Arizona State Fish
Apache Trout (common name)
Oncorhynchus gilae apache (scientific name)
This native trout from the White Mountains of Arizona is gold in color with a dark olive head and back, dark spots all over, and a black stripe across the eyes. The Apache trout lives in clear, cold streams, lakes, and marshes. The U.S. Fish and Wildlife Service and the White Mountain Apache Tribe have been working to increase the population of the Apache trout since the 1940s, and although it remains endangered, their efforts have increased the species’ numbers. The Apache trout was adopted as the state fish of Arizona in 1986.
Length: Average 10 inches; up to 24 inches (25 cm–61 cm)
Weight: Average 1 pound; up to 6 pounds (450 g–2.7 kg)
Can survive up to 5,900 feet (1800 m)
Range: Apache trout inhabit clear lakes and forested streams in the White Mountain area in east-central Arizona. Stocked Apache trout are also present in the Pinaleño Mountains in southeastern Arizona and in the Black River and the Little Colorado River.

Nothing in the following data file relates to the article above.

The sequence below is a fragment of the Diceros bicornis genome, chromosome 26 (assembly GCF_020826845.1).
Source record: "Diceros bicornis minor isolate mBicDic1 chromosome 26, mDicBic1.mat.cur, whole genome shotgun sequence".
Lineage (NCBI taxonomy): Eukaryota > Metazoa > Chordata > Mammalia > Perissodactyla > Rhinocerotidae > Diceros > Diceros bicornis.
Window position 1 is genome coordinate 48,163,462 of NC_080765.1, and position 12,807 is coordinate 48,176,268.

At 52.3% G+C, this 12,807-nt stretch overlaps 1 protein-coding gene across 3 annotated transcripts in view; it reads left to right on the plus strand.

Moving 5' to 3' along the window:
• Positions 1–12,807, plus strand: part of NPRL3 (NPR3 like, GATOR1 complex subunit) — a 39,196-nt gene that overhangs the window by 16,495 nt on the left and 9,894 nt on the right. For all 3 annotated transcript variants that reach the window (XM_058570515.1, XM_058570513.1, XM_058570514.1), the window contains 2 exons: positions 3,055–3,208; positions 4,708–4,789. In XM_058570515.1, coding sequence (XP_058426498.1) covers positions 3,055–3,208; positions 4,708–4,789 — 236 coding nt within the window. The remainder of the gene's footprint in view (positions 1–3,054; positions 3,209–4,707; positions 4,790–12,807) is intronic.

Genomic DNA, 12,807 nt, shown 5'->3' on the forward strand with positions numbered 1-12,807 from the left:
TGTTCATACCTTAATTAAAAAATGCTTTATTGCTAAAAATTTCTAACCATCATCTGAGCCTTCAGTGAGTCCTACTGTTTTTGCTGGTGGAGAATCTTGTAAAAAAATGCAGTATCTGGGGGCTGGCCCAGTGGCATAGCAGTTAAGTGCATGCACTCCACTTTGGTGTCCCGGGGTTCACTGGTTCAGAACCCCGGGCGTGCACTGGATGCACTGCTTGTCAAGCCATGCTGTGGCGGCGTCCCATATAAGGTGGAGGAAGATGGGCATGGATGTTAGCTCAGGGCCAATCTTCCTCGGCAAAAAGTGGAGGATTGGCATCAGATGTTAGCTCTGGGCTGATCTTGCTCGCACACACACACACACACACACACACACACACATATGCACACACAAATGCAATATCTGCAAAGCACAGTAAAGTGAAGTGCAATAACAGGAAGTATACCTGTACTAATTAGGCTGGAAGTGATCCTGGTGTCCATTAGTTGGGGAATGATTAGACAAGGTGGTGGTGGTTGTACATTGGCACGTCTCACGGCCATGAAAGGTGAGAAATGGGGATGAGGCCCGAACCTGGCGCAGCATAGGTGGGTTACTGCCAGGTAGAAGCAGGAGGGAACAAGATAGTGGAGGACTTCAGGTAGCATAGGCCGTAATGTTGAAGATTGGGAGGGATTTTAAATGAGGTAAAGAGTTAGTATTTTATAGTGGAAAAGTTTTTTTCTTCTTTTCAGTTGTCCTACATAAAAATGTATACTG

Water type: Freshwater
Water temp: 55-70°F (13-21°C)
Conservation Status: Critically Endangered
The Apache trout eats flies, fly larvae (particularly the Caddis fly), mosquitoes, aquatic insects, worms, small fish, and other small aquatic organisms.
Spawning frequency: March to Mid-June
Mating behavior: Distinct pairing
Egg laying: The female constructs a nest-like depression called a redd in loose gravel and lays 70–600 eggs. The males then swim by and fertilize them. The eggs hatch after 30 days, and it takes up to three years for the fish to fully mature.
Native trout, Arizona trout, Gila trout, cut-throat trout
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|Raw Data Source: U.S. Fish and Wildlife Service|
Author: World Trade Press